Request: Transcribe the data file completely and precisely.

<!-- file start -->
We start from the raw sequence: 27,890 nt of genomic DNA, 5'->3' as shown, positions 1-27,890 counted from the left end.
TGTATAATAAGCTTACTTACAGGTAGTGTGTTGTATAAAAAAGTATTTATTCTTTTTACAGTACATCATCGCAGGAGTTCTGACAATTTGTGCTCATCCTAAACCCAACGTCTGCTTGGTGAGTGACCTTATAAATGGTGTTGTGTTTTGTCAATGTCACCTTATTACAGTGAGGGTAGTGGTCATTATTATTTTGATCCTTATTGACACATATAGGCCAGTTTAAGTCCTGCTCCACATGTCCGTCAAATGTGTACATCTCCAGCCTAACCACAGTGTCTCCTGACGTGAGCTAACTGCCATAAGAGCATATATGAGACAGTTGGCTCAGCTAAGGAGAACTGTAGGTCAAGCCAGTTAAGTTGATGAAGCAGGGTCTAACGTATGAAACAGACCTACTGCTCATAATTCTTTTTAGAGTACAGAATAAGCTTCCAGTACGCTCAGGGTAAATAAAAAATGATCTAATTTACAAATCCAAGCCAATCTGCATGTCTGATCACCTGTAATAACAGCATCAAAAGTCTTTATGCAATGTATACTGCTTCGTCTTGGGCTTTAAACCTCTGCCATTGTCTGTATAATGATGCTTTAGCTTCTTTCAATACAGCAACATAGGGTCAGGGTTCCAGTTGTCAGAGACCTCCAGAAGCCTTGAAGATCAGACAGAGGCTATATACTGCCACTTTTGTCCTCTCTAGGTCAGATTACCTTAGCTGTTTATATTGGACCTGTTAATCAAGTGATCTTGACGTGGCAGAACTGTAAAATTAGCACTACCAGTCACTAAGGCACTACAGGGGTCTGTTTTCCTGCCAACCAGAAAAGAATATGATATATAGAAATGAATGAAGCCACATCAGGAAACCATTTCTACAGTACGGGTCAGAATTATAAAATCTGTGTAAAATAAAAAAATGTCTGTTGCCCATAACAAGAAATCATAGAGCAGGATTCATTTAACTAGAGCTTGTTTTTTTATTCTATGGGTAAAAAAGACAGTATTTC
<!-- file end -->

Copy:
We start from the raw sequence: 27,890 nt of genomic DNA, 5'->3' as shown, positions 1-27,890 counted from the left end.
TGTATAATAAGCTTACTTACAGGTAGTGTGTTGTATAAAAAAGTATTTATTCTTTTTACAGTACATCATCGCAGGAGTTCTGACAATTTGTGCTCATCCTAAACCCAACGTCTGCTTGGTGAGTGACCTTATAAATGGTGTTGTGTTTTGTCAATGTCACCTTATTACAGTGAGGGTAGTGGTCATTATTATTTTGATCCTTATTGACACATATAGGCCAGTTTAAGTCCTGCTCCACATGTCCGTCAAATGTGTACATCTCCAGCCTAACCACAGTGTCTCCTGACGTGAGCTAACTGCCATAAGAGCATATATGAGACAGTTGGCTCAGCTAAGGAGAACTGTAGGTCAAGCCAGTTAAGTTGATGAAGCAGGGTCTAACGTATGAAACAGACCTACTGCTCATAATTCTTTTTAGAGTACAGAATAAGCTTCCAGTACGCTCAGGGTAAATAAAAAATGATCTAATTTACAAATCCAAGCCAATCTGCATGTCTGATCACCTGTAATAACAGCATCAAAAGTCTTTATGCAATGTATACTGCTTCGTCTTGGGCTTTAAACCTCTGCCATTGTCTGTATAATGATGCTTTAGCTTCTTTCAATACAGCAACATAGGGTCAGGGTTCCAGTTGTCAGAGACCTCCAGAAGCCTTGAAGATCAGACAGAGGCTATATACTGCCACTTTTGTCCTCTCTAGGTCAGATTACCTTAGCTGTTTATATTGGACCTGTTAATCAAGTGATCTTGACGTGGCAGAACTGTAAAATTAGCACTACCAGTCACTAAGGCACTACAGGGGTCTGTTTTCCTGCCAACCAGAAAAGAATATGATATATAGAAATGAATGAAGCCACATCAGGAAACCATTTCTACAGTACGGGTCAGAATTATAAAATCTGTGTAAAATAAAAAAATGTCTGTTGCCCATAACAAGAAATCATAGAGCAGGATTCATTTAACTAGAGCTTGTTTTTTTATTCTATGGGTAAAAAAGACAGTATTTC